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Carrying on from my last post about the feral pigeons in my garden, I noticed a larger and suspiciously “noble” looking pigeon amongst the flock. Upon closer inspection I saw that the pigeon has a white ring around its leg. This threw me a bit since I’ve never seen a checkered racing pigeon before, only blue bars, although I know racing pigeons can come in a variety of colours.

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Checkered racing pigeon

The racing pigeon looks healthy and strong (and very beautiful!), with no signs of any problems with his flight and I can only speculate that he became lost during a race and decided to team up with the feral pigeons for safety, companionship and intel on the good food locations. I don’t know how long he’ll stay with the feral pigeons before deciding to return to his home. He may never return if he falls in love with a feral. :)

Racing pigeons generally do well in the wild if they join a feral pigeon flock, unlike fancy pigeons that may have some unusual feather shapes that make it hard for them to fly away from predators quickly (please read my post about the welfare of fancy pigeons). This is one reason why you should never release a fancy pigeon into the wild. Racing pigeons, however, are bred to fly fast and strong, and I’ve seen racing pigeons stick with feral pigeons so I believe that they are capable of surviving in the wild. Maybe their genetic contribution to the feral population helps with the overall genetic health of wild pigeons? I have seen feral pigeons that look like they have racing blood in them (it’s often the shape of the head and beak that gives them away: very “Roman nose”).

I wonder: If I go out into the garden and hold some food in my hand, would the racer fly down to me?

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Can you spot the racer?

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The Cornell Lab of Ornithology were conducting research into feral pigeon behaviour and colour distinctions/morphs, however, they have now discontinued it. I don’t know what the results of their research is, but I’d be very interested to know. However, this website has taken up the challenge of finding more about pigeon colour variation: Feral Pigeon Project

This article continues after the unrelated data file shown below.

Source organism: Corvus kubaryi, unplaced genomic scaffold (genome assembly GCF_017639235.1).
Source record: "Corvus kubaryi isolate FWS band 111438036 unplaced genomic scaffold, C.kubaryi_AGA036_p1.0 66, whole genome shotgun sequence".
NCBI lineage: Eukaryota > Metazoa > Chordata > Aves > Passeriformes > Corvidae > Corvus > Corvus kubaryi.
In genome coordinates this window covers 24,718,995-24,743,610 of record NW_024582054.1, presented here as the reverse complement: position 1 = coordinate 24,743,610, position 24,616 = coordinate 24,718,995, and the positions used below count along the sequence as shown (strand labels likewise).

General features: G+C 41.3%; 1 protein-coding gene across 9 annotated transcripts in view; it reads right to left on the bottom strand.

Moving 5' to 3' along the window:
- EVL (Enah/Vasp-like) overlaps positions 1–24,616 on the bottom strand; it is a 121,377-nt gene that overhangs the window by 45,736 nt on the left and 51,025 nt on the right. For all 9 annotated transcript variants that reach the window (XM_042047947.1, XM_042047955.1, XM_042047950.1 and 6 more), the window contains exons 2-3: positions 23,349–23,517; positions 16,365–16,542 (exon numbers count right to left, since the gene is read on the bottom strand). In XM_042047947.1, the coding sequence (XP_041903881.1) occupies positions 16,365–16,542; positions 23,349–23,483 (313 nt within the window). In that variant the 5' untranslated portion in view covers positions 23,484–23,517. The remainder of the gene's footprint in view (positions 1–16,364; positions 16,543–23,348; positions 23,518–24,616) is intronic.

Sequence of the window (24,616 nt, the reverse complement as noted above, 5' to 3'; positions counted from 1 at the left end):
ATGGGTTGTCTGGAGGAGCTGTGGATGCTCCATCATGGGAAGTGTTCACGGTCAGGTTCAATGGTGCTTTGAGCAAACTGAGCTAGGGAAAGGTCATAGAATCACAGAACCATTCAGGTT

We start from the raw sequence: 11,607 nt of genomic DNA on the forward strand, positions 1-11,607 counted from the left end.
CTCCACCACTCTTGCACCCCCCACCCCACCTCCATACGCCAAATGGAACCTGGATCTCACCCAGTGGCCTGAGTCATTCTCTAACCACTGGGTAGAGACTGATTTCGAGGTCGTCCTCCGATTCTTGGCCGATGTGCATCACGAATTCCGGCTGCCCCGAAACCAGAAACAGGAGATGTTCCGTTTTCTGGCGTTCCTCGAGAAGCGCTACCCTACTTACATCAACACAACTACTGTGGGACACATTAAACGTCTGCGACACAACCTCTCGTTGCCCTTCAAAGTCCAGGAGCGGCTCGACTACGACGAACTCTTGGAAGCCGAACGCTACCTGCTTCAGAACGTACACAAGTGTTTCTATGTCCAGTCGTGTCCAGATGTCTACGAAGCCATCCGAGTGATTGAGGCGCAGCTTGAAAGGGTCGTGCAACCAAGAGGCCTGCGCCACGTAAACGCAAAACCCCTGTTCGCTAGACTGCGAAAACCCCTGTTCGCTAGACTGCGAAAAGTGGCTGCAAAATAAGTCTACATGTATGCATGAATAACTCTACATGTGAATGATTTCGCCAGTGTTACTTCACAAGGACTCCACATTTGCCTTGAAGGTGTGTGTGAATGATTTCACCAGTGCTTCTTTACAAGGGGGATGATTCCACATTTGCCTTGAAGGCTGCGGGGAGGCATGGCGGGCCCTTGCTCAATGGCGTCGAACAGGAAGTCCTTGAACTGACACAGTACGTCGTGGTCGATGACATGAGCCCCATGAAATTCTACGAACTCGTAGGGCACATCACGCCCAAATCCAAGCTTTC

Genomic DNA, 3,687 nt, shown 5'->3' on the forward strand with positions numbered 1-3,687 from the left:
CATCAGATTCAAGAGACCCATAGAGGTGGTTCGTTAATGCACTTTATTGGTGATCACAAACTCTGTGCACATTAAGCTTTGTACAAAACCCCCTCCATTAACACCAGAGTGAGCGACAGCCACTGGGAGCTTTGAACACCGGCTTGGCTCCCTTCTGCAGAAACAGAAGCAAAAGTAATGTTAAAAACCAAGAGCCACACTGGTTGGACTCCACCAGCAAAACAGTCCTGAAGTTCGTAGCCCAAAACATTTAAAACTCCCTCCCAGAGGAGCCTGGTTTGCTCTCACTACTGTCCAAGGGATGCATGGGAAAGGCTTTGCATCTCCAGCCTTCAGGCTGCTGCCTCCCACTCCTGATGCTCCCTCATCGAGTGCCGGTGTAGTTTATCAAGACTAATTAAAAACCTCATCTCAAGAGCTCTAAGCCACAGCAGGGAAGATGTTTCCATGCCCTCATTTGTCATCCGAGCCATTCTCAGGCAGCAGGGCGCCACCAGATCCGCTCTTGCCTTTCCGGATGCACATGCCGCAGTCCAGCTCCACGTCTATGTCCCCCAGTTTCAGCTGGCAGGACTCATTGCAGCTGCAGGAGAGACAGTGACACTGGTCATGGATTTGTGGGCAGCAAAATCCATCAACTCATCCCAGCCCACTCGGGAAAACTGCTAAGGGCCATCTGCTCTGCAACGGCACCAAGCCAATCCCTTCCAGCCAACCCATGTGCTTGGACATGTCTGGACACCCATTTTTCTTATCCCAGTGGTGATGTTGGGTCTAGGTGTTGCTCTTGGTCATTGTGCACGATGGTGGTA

Pigeon colour morphs:

pigeon color morphs


We’ve recently had a few people (racing pigeon people by the looks of it) contact us on our YouTube account who are critical of us and our two tame, disabled pigeons, Elmo and Georgie.

We have been told to get homer pigeons instead since they are smarter and better looking than Elmo and Georgie (who are feral pigeons).

How superficial!! As if we care what pigeon is the best looking or the smartest. We love our pigeons because of their loving nature and amazing character.

We have also been told that our pigeons are not as happy as we think they are because they are ill.

Let me first state that neither Georgie or Elmo are ill. They both were affected by disease when they were babies – 11 years ago in Elmo’s case and 4 years ago in Georgie’s case – but are now perfectly healthy. However, according to one man (who has 34 years of experience keeping racing pigeons), our pigeons are not happy, we are spreading disease and we should euthanise them.

Our pigeons are very happy. I may not have decades of experience, but I do know my two pigeons. Georgie I have known since she was a baby; I’ve cared for her and learnt to read her behaviour and needs. Elmo is an open book. We can see the contentment and love in his eyes when he’s snuggled up to us – there is absolutely no doubt in our minds.